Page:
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  • FIRST POST
    • Martyn1981
    • By Martyn1981 9th Jun 15, 7:25 AM
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    Martyn1981
    Green, ethical, energy issues in the news.
    • #1
    • 9th Jun 15, 7:25 AM
    Green, ethical, energy issues in the news. 9th Jun 15 at 7:25 AM
    I thought it might be a good idea to have a thread for posting general news items that may be of interest.

    PV and the 'Solar in the news' thread attract a lot of interest, so here's a thread for all the other goings on.

    Mart.
    Mart. Cardiff. 5.58 kWp PV systems (3.58 ESE & 2.0 WNW)

    For general PV advice please see the PV FAQ thread on the Green & Ethical Board.
Page 45
    • Martyn1981
    • By Martyn1981 22nd Nov 17, 7:56 AM
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    Martyn1981
    A bit from the house of commons audit committee.
    http://www.bbc.co.uk/news/business-42065837
    The poorest will be hit the hardest from hinkley point.
    regards
    gefnew
    Originally posted by gefnew
    Interesting.

    Just a few clarifications from the article.

    1. It states that the top up payments are about £30bn, but that's the figure from the 2016 NAO report. Since then future wholesale leccy prices have been revised down further, lifting the subsidy element to around £46bn.

    2. EDF state:
    "The agreed price is lower than 80% of other low carbon capacity contracted so far and the project has restarted UK nuclear construction after a quarter century.
    The 80% figure is probably true, but relates to the fact that off-shore wind contracts so far have been very high. But those contracts prices have fallen in every auction and the latest is £57.50/MWh v's £92.50/MWh for HPC (2012 prices).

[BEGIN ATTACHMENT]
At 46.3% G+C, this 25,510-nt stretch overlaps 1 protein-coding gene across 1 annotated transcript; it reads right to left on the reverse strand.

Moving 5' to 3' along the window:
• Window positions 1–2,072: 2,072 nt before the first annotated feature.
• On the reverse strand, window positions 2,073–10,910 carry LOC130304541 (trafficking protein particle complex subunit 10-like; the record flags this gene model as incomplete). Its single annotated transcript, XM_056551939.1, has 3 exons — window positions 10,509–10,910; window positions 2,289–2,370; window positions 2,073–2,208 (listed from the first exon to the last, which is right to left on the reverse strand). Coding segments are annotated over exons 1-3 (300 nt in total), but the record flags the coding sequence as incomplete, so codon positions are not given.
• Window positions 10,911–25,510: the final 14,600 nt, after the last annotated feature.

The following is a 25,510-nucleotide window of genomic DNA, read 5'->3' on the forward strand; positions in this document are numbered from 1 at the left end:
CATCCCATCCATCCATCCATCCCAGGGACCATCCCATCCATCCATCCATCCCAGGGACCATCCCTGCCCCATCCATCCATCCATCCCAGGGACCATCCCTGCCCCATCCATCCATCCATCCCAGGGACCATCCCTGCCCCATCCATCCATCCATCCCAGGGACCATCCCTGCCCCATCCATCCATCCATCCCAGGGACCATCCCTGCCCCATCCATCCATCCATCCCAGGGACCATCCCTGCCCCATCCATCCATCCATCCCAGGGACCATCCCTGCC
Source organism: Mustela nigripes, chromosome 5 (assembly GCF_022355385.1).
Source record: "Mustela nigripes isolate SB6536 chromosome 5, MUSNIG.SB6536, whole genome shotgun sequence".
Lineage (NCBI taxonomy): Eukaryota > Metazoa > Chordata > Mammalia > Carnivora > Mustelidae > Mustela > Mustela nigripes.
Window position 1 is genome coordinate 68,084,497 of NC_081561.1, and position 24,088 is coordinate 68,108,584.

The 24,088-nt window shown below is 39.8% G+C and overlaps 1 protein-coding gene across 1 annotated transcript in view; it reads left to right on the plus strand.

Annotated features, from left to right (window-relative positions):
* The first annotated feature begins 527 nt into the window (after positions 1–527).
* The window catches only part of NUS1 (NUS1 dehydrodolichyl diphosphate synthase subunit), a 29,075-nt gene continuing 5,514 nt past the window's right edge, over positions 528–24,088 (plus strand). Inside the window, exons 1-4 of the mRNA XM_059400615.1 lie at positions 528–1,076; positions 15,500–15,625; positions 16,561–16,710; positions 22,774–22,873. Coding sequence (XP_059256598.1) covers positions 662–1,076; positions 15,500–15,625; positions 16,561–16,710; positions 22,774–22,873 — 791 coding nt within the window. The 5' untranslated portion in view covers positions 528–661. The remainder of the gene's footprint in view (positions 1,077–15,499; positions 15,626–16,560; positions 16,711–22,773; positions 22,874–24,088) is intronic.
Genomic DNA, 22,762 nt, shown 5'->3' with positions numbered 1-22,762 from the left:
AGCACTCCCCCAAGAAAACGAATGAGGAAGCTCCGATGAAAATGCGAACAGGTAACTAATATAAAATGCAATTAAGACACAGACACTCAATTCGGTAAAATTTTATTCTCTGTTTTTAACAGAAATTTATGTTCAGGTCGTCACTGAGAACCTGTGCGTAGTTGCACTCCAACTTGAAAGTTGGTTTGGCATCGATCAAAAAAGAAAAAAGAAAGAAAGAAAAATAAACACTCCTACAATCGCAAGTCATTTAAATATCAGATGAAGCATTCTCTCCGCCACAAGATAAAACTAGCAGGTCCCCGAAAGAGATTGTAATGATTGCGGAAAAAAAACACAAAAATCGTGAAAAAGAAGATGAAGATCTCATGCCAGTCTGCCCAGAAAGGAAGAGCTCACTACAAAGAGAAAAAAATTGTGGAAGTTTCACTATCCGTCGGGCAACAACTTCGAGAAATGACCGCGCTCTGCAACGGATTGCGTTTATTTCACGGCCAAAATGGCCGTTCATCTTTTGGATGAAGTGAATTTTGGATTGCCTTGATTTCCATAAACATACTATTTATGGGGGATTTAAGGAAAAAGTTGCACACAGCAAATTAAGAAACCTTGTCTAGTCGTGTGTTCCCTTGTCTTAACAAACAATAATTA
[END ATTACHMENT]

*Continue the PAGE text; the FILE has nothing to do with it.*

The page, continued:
And, as always needs stating, the renewables subsidies are their first, dating back about 10yrs, whilst nuclear has been subsidised for 60yrs already.

    CfD rates can be compared here: CfD Register

    3. For anyone interested, when the HPC deal was being made, the NAO state:-

    2.8 The HPC strike price appears cost-competitive with other technologies in part because of the way it is structured. At the outset of negotiations, the Department set its negotiating team a firm mandate that a fixed strike price should lie in the range £78-£85/MWh (in 2012 prices). This was to ensure broad comparability with onshore wind costs, the cheapest renewable technology at the time, and new gas power stations delivering in 2020. To achieve this strike price, the Department agreed to a CfD longer than the standard 15-year term to spread the costs, and with the strike price indexed to inflation. Our!analysis shows to achieve the same investor return a 15-year CfD would have required a headline strike prices of around £113/MWh (in 2012 prices). The Department also considered that having a CfD with a longer duration would have helped EDF secure debt finance for the project, although it subsequently financed HPC using equity along with the investment from CGN.
    Firm mandate for £78-£85, giving a deal of £92.50!

    £78 v's £92.50 works out at £13bn in additional subsidies.
    Last edited by Martyn1981; 22-11-2017 at 7:59 AM.
    Mart. Cardiff. 5.58 kWp PV systems (3.58 ESE & 2.0 WNW)